The Old Fourth Ward is one of my favorite neighborhoods for cocktails and great food. Between Sauced, Sound Table, 4th & Swift, Krog Bar, Rathbun’s and P’cheen (just to name a few) it is a pocket of Atlanta packed with explosive flavors and unique offerings.
Our latest outing to the Fourth Ward district was to check out Café Circa with Maura Carey Neill (365Atlanta.com) and Ben Neill. Located at the intersection of Edgewood and Boulevard, Café Circa is housed in part of the old Danneman’s Grocery building. The atmosphere is classy, yet relaxed. The room is upscale and inviting, and jazz is predominant. We were fortunate to be there on a night when local legend Francine Reed was performing.
Executive Chef Hopeton Hibbert and Mixologist Ava Kopieczek take an innovative approach to “fresh,” especially in the cocktail offerings. While all of the cocktails use fresh ingredients, many are cloudy with muddled fruits, veggies, and herbs. And we should know – we went through 10 of the cocktails during out two-hour visit. Our gracious server Dwayne took special care to make sure we stayed on task and carefully guided us through the drink and dinner menus. He also reminded us of one of the house rules at Café Circa: “Try something new. You won’t be disappointed.”
The first round started with some kick-butt salsa in a martini glass – “The Boulevard Belle.” This unique drink blends Bacardi rum, jalapeño syrup, lime juice, red bell pepper, cilantro, and pineapple juice, and looks like a colorful fiesta. The first impression is aroma of the red bell pepper, followed by the flavor of the cilantro against the sweetness of the pineapple juice. It finishes with a nice jalapeño burn in the back of your mouth and throat. Truly one of the most unique drinks I’ve had. While it was well executed, it would not be a drink I would choose to sit and sip. However, I would be interested in trying it with some food pairings. Maybe a chicken mole dish?
“Thyme for Change” was a bit of a surprise. My go-to summer drink is Hendricks with cucumber, so the list of ingredients – Hendricks gin, thyme, cucumber, raspberries, St. Germaine, and lime juice – seemed familiar. The muddled raspberries with the cucumber not only gave it a beautiful red color, but a nice new flavor. The raspberries did not overwhelm but paired up with the cucumber nicely. The drink did wind up sweeter toward the end as you got to the bottom of the drink and the muddled raspberries became more prominent.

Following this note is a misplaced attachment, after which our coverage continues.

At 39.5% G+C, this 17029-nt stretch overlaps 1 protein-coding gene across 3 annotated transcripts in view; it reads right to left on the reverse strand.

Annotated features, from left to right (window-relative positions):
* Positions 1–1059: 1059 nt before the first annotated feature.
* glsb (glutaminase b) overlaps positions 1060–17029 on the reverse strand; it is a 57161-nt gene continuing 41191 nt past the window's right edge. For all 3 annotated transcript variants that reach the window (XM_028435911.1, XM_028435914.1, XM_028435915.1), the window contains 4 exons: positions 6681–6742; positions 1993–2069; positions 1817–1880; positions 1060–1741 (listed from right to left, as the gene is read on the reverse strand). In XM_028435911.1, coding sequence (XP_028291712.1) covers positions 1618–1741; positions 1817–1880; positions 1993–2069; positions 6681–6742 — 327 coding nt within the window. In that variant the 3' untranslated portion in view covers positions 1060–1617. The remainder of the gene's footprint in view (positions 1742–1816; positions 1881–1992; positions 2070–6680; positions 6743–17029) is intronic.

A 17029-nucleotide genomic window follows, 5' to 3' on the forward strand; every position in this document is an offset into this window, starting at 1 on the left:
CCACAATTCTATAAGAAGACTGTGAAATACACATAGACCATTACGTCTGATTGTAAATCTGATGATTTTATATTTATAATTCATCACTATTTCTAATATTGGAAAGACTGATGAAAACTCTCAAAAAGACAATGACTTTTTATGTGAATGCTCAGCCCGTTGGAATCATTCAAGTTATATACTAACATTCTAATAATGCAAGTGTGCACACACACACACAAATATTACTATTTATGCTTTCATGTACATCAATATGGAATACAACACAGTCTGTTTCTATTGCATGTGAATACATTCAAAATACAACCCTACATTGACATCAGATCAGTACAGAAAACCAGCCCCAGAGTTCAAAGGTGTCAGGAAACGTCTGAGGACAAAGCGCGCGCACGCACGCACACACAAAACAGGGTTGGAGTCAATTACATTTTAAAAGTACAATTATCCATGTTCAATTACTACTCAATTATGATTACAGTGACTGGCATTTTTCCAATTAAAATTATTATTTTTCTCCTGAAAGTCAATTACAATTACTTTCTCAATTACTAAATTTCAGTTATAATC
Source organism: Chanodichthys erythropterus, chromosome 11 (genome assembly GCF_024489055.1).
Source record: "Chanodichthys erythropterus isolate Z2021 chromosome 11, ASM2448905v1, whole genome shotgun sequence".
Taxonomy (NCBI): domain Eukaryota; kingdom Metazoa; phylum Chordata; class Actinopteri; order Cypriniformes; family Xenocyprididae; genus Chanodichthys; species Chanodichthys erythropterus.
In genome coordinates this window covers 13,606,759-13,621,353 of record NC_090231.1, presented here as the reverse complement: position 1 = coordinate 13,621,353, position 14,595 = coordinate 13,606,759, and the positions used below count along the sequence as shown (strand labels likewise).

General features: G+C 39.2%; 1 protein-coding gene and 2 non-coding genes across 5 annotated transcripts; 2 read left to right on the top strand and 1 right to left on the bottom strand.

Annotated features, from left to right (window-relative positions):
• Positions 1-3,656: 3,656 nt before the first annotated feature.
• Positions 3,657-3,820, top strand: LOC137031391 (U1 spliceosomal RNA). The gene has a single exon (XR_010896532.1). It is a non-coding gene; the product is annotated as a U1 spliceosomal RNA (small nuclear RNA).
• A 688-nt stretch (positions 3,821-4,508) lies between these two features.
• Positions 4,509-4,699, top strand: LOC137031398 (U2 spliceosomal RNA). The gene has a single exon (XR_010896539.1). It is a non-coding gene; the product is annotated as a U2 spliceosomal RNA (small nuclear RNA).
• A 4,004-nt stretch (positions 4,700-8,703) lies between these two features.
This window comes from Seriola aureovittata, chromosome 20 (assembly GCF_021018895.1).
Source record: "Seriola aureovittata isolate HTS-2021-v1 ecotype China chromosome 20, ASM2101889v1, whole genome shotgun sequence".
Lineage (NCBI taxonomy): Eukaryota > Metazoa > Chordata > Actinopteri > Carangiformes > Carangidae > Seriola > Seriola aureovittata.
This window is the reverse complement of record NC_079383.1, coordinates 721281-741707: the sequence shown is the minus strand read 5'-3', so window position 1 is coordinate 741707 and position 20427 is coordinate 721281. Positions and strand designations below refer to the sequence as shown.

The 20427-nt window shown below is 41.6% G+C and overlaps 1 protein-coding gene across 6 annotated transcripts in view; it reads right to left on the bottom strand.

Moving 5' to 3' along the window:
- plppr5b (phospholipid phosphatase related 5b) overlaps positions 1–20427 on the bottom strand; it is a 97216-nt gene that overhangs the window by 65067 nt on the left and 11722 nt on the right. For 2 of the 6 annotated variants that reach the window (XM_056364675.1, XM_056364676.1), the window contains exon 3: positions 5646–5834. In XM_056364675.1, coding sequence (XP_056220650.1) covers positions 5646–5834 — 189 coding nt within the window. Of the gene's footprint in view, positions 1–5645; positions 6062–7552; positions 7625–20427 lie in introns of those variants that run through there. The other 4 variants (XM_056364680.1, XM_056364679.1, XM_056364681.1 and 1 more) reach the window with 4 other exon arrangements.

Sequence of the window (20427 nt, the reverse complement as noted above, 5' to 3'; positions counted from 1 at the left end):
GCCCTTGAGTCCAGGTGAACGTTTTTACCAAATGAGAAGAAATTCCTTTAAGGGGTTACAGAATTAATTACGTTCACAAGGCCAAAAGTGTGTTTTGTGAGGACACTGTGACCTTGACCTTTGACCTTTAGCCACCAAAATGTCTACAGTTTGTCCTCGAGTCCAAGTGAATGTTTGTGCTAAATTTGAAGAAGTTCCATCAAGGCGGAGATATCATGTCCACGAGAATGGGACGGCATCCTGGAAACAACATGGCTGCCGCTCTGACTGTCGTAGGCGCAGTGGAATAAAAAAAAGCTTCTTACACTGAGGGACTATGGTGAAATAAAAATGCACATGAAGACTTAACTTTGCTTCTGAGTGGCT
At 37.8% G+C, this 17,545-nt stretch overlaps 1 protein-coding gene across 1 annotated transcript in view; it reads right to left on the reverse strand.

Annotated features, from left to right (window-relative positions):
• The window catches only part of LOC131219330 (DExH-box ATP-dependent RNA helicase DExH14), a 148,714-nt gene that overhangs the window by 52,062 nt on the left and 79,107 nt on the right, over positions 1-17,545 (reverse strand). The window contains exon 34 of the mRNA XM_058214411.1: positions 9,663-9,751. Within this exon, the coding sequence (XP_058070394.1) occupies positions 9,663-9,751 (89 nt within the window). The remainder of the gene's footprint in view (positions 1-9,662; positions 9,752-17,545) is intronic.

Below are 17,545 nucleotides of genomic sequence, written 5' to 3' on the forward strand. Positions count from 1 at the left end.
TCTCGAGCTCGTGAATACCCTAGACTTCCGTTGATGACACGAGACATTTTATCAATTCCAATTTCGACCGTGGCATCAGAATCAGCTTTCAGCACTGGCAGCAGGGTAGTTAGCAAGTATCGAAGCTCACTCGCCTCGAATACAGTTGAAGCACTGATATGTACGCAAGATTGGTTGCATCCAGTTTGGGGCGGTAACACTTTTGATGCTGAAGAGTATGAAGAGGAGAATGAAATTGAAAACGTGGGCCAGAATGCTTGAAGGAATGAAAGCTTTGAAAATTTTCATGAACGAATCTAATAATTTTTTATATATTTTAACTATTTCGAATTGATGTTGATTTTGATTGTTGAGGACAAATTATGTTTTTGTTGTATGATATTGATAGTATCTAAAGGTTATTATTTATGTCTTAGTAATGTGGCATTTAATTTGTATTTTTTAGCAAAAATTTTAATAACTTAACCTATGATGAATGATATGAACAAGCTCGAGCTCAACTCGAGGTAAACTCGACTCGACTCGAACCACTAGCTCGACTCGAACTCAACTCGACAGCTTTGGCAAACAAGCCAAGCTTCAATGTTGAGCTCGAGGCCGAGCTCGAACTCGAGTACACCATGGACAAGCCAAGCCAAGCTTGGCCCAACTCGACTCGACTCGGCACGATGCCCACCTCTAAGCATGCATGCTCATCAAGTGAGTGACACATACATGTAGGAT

Another suggestion for round one was “The Brazillian Sunset,” a delightful mix of Cachaca, Plymouth sloe gin, lemon juice, Campari, egg white, and grapefruit bitters. Very unassuming in appearance, this pisco sour-esque cocktail had layers of flavor with a nice edge of grapefruit bitters on the back end.
Looking for a classic or two to sample, we enjoyed the Café Circa version of an “Old Fashion.” I wish we had asked which rye was used as this was probably one of the smoothest Old Fashions I’ve experienced. The freshness of the ingredients came through in the muddling of the fresh orange juice, cherries, and orange bitters with sugar. The other classic cocktail choice was “The Negroni.” Café Circa serves their version on the rocks. Plymouth gin, Campari, Carpano Antica Formula sweet vermouth, orange peel. Very bitter and herbal, and one of my favorite classics.
Heading back to the specialty menu, the next choice was “The Winter’s Embrace,” another recipe featuring the use of egg whites. Aviation gin and Absolute vanilla vodka provided the base, blended with Heering cherry, cantaloupe, cranberry bitters, and egg white. While there are a lot of sweet tones, the overall drink is lighter. The cantaloupe finish is refreshing.
In recognition of it actually being the evening of the winter solstice, we felt compelled to try “Southern Solstice.” This is a drink to be celebrated often. Sloe gin, Laird’s Applejack, Velvet Falernum, peaches, peach bitters, and lemon juice, present a sweet aroma, but the sweet is cut with the citrus and the spices of the falernum. The peach tones are subtle and blend well with the applejack.
Sticking with the Laird Applejack, we moved on to the “Kentucky Apple,” which blends the applejack with Old Overholt rye, pear cognac, pear syrup, and mint. I would classify this with the “smash” family of drinks, similar to a mojito or julep. The use of rye instead of bourbon cut back on the sweetness somewhat. This is an easy sipping drink.
One of our favorite things to do is go off menu and ask a bartender/mixologist to create us a drink that they enjoy making or consuming. This has led to some great discoveries, and we were not disappointed at Café Circa. Our mixologist sent Dwayne over with a drink for us to dissect ourselves. Our only hint was that it had a great, fun name. Cloudy with a pale celery color, the obvious tones were gin and lime. Then we found the skewered olive dropped into the drink. There was also an herbal flavor of possible cucumber. It had to be “A Dirty . . . “ something. We were close! The drink named “A Dirty English Boy” came from a friend of the bartender and his days in London.
A highlight of the evening came when the amazing Francine Reed stopped by our table to sing us her accapella version of “Miss Otis Regrets.” What a treat and what a talent. Great food, inventive and fresh cocktails, and fabulous vocals all shared with good friends. Can’t wait to head back to the Fourth Ward and Café Circa.